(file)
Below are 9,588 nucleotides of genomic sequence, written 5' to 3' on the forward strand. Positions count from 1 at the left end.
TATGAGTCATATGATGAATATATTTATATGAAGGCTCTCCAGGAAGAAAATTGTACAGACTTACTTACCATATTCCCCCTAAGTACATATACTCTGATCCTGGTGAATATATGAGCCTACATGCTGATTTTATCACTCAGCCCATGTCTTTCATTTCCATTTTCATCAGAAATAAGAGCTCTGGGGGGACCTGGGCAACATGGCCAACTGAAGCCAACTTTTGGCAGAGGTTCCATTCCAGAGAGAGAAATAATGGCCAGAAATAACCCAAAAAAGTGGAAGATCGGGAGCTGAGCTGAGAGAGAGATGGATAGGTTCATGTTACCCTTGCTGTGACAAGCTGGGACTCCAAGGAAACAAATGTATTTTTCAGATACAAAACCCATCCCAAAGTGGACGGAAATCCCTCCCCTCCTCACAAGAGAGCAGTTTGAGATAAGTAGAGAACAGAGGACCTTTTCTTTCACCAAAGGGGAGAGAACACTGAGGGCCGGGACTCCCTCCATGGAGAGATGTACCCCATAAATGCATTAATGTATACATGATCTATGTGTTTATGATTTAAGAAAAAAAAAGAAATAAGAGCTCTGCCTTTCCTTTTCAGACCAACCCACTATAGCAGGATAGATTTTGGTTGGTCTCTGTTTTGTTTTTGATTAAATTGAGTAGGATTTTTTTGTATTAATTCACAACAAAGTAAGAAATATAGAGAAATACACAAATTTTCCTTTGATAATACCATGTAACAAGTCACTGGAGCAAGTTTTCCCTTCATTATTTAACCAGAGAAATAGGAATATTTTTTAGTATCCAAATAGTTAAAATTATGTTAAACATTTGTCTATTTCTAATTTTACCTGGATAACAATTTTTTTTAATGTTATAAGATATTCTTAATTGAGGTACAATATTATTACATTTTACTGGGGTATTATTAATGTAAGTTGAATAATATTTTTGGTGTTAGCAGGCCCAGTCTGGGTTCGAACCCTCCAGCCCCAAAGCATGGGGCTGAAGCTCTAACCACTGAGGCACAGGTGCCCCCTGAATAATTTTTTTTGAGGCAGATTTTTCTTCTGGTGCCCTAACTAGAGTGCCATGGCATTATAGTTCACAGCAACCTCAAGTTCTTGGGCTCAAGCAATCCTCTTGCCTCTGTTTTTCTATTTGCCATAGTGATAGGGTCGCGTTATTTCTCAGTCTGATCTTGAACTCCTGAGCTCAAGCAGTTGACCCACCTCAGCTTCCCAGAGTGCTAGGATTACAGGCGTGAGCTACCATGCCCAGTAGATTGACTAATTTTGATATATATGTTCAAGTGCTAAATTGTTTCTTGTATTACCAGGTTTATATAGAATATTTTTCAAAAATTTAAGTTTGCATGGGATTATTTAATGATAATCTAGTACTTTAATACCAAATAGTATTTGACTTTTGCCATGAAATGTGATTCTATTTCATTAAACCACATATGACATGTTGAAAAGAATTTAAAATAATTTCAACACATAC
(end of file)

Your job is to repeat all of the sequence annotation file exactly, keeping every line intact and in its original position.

Below are 9,588 nucleotides of genomic sequence, written 5' to 3' on the forward strand. Positions count from 1 at the left end.
TATGAGTCATATGATGAATATATTTATATGAAGGCTCTCCAGGAAGAAAATTGTACAGACTTACTTACCATATTCCCCCTAAGTACATATACTCTGATCCTGGTGAATATATGAGCCTACATGCTGATTTTATCACTCAGCCCATGTCTTTCATTTCCATTTTCATCAGAAATAAGAGCTCTGGGGGGACCTGGGCAACATGGCCAACTGAAGCCAACTTTTGGCAGAGGTTCCATTCCAGAGAGAGAAATAATGGCCAGAAATAACCCAAAAAAGTGGAAGATCGGGAGCTGAGCTGAGAGAGAGATGGATAGGTTCATGTTACCCTTGCTGTGACAAGCTGGGACTCCAAGGAAACAAATGTATTTTTCAGATACAAAACCCATCCCAAAGTGGACGGAAATCCCTCCCCTCCTCACAAGAGAGCAGTTTGAGATAAGTAGAGAACAGAGGACCTTTTCTTTCACCAAAGGGGAGAGAACACTGAGGGCCGGGACTCCCTCCATGGAGAGATGTACCCCATAAATGCATTAATGTATACATGATCTATGTGTTTATGATTTAAGAAAAAAAAAGAAATAAGAGCTCTGCCTTTCCTTTTCAGACCAACCCACTATAGCAGGATAGATTTTGGTTGGTCTCTGTTTTGTTTTTGATTAAATTGAGTAGGATTTTTTTGTATTAATTCACAACAAAGTAAGAAATATAGAGAAATACACAAATTTTCCTTTGATAATACCATGTAACAAGTCACTGGAGCAAGTTTTCCCTTCATTATTTAACCAGAGAAATAGGAATATTTTTTAGTATCCAAATAGTTAAAATTATGTTAAACATTTGTCTATTTCTAATTTTACCTGGATAACAATTTTTTTTAATGTTATAAGATATTCTTAATTGAGGTACAATATTATTACATTTTACTGGGGTATTATTAATGTAAGTTGAATAATATTTTTGGTGTTAGCAGGCCCAGTCTGGGTTCGAACCCTCCAGCCCCAAAGCATGGGGCTGAAGCTCTAACCACTGAGGCACAGGTGCCCCCTGAATAATTTTTTTTGAGGCAGATTTTTCTTCTGGTGCCCTAACTAGAGTGCCATGGCATTATAGTTCACAGCAACCTCAAGTTCTTGGGCTCAAGCAATCCTCTTGCCTCTGTTTTTCTATTTGCCATAGTGATAGGGTCGCGTTATTTCTCAGTCTGATCTTGAACTCCTGAGCTCAAGCAGTTGACCCACCTCAGCTTCCCAGAGTGCTAGGATTACAGGCGTGAGCTACCATGCCCAGTAGATTGACTAATTTTGATATATATGTTCAAGTGCTAAATTGTTTCTTGTATTACCAGGTTTATATAGAATATTTTTCAAAAATTTAAGTTTGCATGGGATTATTTAATGATAATCTAGTACTTTAATACCAAATAGTATTTGACTTTTGCCATGAAATGTGATTCTATTTCATTAAACCACATATGACATGTTGAAAAGAATTTAAAATAATTTCAACACATAC